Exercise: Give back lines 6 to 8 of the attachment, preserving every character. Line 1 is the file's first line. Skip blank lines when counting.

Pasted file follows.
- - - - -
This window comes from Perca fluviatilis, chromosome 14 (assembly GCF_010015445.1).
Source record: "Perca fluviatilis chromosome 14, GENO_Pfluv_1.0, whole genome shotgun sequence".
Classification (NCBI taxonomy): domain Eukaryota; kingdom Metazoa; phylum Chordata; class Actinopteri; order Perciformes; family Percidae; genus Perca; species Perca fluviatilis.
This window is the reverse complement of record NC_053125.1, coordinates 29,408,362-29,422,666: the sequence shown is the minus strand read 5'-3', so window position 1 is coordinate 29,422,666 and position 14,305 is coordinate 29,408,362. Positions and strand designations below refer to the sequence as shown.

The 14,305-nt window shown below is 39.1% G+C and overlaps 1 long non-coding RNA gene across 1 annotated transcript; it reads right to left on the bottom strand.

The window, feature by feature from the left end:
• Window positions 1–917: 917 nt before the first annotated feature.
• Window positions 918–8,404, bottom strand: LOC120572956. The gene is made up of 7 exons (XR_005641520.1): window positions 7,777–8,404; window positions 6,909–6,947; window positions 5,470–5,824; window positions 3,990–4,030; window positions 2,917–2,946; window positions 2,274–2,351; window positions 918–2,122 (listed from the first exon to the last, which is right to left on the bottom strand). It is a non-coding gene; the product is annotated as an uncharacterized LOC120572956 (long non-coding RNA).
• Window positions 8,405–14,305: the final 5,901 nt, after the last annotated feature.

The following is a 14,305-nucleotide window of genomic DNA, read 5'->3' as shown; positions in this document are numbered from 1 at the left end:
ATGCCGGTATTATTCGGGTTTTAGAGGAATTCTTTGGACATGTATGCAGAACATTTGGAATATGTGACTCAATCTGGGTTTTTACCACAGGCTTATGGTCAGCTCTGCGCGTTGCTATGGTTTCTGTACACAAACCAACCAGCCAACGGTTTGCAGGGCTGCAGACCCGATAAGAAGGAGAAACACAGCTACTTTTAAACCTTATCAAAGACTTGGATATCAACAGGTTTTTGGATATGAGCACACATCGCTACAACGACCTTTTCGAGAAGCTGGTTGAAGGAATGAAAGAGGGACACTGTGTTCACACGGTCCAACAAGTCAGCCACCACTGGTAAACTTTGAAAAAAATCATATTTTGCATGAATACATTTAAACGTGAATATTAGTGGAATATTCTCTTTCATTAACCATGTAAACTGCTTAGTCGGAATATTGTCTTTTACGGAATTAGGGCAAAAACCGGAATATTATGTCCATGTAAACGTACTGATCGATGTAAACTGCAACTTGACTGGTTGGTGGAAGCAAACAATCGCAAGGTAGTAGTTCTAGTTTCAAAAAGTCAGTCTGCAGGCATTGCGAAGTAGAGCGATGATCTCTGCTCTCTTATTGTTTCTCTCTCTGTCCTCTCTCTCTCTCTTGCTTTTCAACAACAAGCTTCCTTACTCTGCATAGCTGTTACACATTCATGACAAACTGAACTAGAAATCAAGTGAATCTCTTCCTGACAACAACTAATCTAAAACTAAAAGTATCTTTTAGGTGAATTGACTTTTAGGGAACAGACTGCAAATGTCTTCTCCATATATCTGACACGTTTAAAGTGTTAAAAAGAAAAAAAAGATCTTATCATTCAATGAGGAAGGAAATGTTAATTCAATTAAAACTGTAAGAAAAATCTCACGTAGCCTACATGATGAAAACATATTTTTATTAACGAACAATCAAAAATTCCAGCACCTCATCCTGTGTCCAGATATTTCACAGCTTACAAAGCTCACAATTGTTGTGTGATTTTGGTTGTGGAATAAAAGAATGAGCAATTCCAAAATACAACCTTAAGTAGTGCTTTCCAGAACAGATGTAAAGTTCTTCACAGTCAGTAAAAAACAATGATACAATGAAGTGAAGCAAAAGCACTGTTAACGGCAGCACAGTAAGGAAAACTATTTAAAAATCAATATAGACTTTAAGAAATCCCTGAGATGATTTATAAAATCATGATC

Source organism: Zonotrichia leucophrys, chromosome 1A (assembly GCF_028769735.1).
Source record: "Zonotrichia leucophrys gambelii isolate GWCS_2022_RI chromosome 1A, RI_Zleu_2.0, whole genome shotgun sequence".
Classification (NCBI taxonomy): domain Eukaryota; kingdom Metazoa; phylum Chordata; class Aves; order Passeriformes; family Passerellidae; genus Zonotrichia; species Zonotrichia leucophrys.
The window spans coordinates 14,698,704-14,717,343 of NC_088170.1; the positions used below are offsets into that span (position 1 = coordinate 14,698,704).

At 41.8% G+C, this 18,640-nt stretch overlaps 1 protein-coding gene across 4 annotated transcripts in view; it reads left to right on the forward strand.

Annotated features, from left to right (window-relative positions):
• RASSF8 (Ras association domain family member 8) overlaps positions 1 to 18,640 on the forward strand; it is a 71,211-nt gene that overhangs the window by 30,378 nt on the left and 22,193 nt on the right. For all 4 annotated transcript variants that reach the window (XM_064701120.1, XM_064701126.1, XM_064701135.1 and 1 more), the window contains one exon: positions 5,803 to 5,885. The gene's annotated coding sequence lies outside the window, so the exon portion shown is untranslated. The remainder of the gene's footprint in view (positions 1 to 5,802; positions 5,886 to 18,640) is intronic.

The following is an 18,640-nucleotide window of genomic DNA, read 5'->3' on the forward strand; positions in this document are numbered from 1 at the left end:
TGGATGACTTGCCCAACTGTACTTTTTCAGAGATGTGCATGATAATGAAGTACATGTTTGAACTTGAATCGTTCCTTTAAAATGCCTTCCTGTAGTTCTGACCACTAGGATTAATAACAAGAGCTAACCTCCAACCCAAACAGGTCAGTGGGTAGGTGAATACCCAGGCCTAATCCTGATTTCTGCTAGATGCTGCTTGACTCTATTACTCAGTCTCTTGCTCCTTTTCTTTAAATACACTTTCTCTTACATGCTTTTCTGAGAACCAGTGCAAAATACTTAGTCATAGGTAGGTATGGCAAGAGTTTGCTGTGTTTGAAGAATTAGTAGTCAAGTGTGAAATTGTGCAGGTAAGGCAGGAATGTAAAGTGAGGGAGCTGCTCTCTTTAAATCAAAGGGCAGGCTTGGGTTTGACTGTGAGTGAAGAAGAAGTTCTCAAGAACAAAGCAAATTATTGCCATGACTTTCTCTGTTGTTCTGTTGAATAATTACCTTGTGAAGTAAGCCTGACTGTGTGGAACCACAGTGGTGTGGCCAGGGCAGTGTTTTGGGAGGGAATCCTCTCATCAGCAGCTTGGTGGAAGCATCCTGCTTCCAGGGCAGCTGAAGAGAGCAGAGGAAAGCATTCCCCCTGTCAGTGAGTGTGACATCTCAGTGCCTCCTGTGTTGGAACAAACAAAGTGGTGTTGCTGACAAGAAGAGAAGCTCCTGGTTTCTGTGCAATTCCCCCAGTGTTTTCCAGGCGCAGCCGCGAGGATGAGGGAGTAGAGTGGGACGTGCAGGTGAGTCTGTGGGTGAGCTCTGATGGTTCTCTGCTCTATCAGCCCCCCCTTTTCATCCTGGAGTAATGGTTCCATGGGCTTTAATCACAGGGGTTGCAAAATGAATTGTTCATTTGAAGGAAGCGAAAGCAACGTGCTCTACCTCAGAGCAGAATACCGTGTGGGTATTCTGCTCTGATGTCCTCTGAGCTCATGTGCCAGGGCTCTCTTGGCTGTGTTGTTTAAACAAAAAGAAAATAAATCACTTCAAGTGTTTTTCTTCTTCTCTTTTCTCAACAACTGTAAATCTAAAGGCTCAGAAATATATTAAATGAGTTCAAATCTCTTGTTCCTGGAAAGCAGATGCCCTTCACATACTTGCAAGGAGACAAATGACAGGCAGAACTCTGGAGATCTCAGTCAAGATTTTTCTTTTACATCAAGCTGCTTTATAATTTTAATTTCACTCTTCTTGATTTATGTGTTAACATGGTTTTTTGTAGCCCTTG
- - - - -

The window, feature by feature from the left end:
• Window positions 1–917: 917 nt before the first annotated feature.
• Window positions 918–8,404, bottom strand: LOC120572956. The gene is made up of 7 exons (XR_005641520.1): window positions 7,777–8,404; window positions 6,909–6,947; window positions 5,470–5,824; window positions 3,990–4,030; window positions 2,917–2,946; window positions 2,274–2,351; window positions 918–2,122 (listed from the first exon to the last, which is right to left on the bottom strand). It is a non-coding gene; the product is annotated as an uncharacterized LOC120572956 (long non-coding RNA).